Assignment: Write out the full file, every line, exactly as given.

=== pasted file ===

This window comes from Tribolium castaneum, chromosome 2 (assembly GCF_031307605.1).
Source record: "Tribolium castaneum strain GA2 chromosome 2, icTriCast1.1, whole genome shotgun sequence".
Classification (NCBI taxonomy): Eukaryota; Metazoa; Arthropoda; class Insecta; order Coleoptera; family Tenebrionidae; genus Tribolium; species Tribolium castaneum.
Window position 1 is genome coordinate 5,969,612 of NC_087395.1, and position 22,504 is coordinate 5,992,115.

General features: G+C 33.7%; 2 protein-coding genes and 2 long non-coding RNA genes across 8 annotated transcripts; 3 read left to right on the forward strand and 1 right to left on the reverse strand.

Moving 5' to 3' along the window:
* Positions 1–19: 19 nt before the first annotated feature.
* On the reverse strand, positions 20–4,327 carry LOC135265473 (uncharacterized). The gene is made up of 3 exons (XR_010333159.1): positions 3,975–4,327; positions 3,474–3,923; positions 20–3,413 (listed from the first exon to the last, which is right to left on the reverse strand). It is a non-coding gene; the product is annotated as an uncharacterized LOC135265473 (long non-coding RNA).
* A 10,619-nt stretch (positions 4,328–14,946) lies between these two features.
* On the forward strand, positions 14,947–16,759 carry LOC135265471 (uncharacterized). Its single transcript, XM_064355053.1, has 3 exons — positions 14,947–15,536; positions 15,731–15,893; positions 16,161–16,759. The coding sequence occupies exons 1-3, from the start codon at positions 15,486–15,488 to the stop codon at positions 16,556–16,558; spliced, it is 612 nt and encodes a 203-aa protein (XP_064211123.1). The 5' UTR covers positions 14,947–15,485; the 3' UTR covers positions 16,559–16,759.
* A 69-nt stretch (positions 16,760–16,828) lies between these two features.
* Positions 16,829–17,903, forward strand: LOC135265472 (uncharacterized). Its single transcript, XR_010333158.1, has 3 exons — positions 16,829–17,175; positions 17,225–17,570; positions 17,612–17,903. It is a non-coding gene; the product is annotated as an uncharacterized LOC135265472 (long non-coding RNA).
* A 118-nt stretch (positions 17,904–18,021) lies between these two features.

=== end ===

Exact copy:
This window comes from Tribolium castaneum, chromosome 2 (assembly GCF_031307605.1).
Source record: "Tribolium castaneum strain GA2 chromosome 2, icTriCast1.1, whole genome shotgun sequence".
Classification (NCBI taxonomy): Eukaryota; Metazoa; Arthropoda; class Insecta; order Coleoptera; family Tenebrionidae; genus Tribolium; species Tribolium castaneum.
Window position 1 is genome coordinate 5,969,612 of NC_087395.1, and position 22,504 is coordinate 5,992,115.

General features: G+C 33.7%; 2 protein-coding genes and 2 long non-coding RNA genes across 8 annotated transcripts; 3 read left to right on the forward strand and 1 right to left on the reverse strand.

Moving 5' to 3' along the window:
* Positions 1–19: 19 nt before the first annotated feature.
* On the reverse strand, positions 20–4,327 carry LOC135265473 (uncharacterized). The gene is made up of 3 exons (XR_010333159.1): positions 3,975–4,327; positions 3,474–3,923; positions 20–3,413 (listed from the first exon to the last, which is right to left on the reverse strand). It is a non-coding gene; the product is annotated as an uncharacterized LOC135265473 (long non-coding RNA).
* A 10,619-nt stretch (positions 4,328–14,946) lies between these two features.
* On the forward strand, positions 14,947–16,759 carry LOC135265471 (uncharacterized). Its single transcript, XM_064355053.1, has 3 exons — positions 14,947–15,536; positions 15,731–15,893; positions 16,161–16,759. The coding sequence occupies exons 1-3, from the start codon at positions 15,486–15,488 to the stop codon at positions 16,556–16,558; spliced, it is 612 nt and encodes a 203-aa protein (XP_064211123.1). The 5' UTR covers positions 14,947–15,485; the 3' UTR covers positions 16,559–16,759.
* A 69-nt stretch (positions 16,760–16,828) lies between these two features.
* Positions 16,829–17,903, forward strand: LOC135265472 (uncharacterized). Its single transcript, XR_010333158.1, has 3 exons — positions 16,829–17,175; positions 17,225–17,570; positions 17,612–17,903. It is a non-coding gene; the product is annotated as an uncharacterized LOC135265472 (long non-coding RNA).
* A 118-nt stretch (positions 17,904–18,021) lies between these two features.